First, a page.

When you are motorcycling and you are faced with an emergency you can either “PANIC” or “REACT”.

When you panic you give up control. You might hold your breath. You might close your eyes or target fixate on the problem. You will grab the grips so hard that you can’t roll off the throttle or use the brakes. You are headed for disaster.

Now replace the word panic with react. As in, “when I am faced with an emergency situation I PANIC REACT”!

Generally, there are a two ways to react. #1 is to brake. If someone turns left in front of you, react by braking hard. #2 is to swerve. If braking hard doesn’t work, try swerving around the problem.

You may also have to react to debris on the road by altering your line (swerving). Debris, sand & gravel should be approached when the bike is vertical with no lean angle. There should be no sudden inputs. There should be no sudden changes in throttle, brakes or direction when you’re riding through the debris. Once you are through the debris you can react again to resume your direction of travel.

When reacting it is important to note that a motorcycle will do one thing very well but not two things at the same time. Therefore, braking and swerving should not be combined at the same time. Brake hard, release the brakes, swerve and then brake hard again if necessary. You have a toolbox full of reactions, use the response that best suits the situation.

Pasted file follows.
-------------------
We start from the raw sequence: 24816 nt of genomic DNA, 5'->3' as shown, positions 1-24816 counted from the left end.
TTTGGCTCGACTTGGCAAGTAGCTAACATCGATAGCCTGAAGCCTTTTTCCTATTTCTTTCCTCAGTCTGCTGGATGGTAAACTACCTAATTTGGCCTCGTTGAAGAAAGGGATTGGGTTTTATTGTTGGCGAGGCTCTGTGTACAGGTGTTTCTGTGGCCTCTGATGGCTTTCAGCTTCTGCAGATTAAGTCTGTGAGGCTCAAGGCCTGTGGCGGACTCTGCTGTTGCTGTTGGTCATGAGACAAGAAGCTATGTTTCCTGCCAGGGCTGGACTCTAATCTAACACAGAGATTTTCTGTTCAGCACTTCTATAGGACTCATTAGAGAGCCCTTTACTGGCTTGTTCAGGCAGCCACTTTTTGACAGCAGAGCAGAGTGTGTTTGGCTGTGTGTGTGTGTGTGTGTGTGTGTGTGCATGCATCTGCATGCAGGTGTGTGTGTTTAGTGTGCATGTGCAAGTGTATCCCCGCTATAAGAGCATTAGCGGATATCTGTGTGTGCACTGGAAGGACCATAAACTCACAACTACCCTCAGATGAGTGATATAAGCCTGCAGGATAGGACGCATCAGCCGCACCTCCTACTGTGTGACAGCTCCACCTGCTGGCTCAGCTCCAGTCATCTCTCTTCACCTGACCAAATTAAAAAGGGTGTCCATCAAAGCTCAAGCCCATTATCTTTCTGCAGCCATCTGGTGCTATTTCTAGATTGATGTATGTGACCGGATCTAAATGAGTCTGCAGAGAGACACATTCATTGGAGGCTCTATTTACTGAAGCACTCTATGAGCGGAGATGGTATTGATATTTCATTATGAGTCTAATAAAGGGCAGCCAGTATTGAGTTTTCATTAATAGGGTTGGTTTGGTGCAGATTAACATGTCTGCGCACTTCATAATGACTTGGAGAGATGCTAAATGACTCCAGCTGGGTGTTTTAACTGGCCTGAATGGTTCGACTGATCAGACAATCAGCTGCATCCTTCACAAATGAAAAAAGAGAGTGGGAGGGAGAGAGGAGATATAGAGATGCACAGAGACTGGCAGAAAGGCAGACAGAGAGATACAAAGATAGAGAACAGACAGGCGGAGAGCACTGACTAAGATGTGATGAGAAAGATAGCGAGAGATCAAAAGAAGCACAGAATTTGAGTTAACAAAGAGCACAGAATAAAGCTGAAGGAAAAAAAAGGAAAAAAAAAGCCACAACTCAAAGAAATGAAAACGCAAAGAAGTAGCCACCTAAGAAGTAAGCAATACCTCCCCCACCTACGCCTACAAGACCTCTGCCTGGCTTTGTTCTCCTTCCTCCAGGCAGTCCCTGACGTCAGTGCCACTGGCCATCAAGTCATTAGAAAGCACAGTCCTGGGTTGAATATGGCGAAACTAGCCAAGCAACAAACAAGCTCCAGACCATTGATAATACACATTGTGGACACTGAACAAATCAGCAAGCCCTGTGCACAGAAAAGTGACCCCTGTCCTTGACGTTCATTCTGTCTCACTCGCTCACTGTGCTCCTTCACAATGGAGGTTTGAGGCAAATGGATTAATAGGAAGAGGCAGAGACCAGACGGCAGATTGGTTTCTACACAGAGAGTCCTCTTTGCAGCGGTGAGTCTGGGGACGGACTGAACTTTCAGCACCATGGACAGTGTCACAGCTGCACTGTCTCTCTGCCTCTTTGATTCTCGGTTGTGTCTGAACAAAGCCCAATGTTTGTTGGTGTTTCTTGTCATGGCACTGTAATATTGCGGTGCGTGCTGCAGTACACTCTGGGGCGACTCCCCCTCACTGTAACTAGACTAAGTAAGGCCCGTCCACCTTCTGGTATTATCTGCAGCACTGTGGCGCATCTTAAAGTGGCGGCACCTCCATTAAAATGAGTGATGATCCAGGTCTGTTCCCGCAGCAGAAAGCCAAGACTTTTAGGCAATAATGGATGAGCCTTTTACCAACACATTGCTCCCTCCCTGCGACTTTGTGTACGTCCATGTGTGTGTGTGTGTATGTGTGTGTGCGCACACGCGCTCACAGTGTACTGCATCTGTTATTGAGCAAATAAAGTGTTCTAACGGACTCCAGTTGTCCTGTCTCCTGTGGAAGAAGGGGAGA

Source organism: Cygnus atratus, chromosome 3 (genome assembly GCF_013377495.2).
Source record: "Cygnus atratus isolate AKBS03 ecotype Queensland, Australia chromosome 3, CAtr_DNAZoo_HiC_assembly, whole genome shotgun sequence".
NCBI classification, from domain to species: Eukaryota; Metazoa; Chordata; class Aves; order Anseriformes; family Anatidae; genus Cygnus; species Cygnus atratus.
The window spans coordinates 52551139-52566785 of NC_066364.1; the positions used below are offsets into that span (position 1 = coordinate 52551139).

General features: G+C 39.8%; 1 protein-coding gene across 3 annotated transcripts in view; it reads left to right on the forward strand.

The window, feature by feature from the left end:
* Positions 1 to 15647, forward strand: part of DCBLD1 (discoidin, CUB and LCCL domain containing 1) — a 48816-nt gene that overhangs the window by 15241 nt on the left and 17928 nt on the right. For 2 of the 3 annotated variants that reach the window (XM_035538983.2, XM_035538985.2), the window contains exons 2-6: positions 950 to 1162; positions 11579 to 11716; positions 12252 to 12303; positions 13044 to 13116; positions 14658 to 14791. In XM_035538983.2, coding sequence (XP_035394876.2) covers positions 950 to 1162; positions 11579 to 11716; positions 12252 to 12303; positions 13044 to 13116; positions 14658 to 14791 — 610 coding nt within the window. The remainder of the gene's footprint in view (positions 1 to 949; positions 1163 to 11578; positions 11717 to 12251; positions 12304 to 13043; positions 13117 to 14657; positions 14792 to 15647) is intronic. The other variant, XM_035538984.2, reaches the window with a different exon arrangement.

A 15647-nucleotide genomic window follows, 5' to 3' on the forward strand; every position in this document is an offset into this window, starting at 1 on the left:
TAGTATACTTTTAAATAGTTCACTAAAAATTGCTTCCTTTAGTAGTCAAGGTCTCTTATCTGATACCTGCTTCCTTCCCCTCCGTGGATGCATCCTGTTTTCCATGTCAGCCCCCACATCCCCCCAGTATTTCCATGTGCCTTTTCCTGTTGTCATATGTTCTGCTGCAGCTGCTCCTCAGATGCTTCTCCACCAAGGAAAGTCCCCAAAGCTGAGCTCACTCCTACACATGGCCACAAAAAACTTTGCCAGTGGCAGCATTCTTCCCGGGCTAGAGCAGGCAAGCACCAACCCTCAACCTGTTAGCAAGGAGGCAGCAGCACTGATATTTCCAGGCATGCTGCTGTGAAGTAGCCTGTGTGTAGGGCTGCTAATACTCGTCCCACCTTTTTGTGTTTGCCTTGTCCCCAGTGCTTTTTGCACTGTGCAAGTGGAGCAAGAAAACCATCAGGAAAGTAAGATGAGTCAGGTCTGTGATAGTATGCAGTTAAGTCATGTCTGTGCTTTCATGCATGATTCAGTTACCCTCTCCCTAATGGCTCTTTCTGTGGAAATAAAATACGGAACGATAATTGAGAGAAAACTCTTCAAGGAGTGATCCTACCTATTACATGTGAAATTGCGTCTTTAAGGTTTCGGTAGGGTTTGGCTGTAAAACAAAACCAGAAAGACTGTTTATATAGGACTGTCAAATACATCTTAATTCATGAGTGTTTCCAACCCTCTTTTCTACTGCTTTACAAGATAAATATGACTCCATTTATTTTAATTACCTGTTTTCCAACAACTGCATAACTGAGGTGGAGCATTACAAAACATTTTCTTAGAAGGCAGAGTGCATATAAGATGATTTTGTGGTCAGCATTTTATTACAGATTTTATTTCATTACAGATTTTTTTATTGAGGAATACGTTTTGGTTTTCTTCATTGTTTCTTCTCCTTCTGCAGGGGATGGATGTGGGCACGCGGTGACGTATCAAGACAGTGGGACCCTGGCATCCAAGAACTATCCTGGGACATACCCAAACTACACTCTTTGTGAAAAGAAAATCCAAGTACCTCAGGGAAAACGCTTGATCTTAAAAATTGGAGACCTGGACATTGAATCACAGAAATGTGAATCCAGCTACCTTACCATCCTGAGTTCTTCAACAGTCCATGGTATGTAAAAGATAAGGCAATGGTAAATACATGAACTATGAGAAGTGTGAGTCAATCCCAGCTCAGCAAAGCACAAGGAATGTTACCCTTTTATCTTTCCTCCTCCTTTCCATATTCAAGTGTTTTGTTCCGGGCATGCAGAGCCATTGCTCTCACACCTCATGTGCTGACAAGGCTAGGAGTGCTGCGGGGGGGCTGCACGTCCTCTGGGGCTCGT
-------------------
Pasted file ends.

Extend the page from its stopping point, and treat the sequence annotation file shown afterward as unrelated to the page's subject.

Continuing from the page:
Replacing PANIC with REACT isn’t an immediate process. You must train your brain. Panicking is easy, reacting is a greater skill. The easiest way to learn to react is to take a course. Have a professional train your brain.

Once your brain has passed “Reaction 101” you need to practice until reacting becomes second nature. Once you replace “Panic” with “React” you can also replace “Aw Shoot” with “I got this”!

Check out our other GoMotorcycling blogs here to refine your riding skills.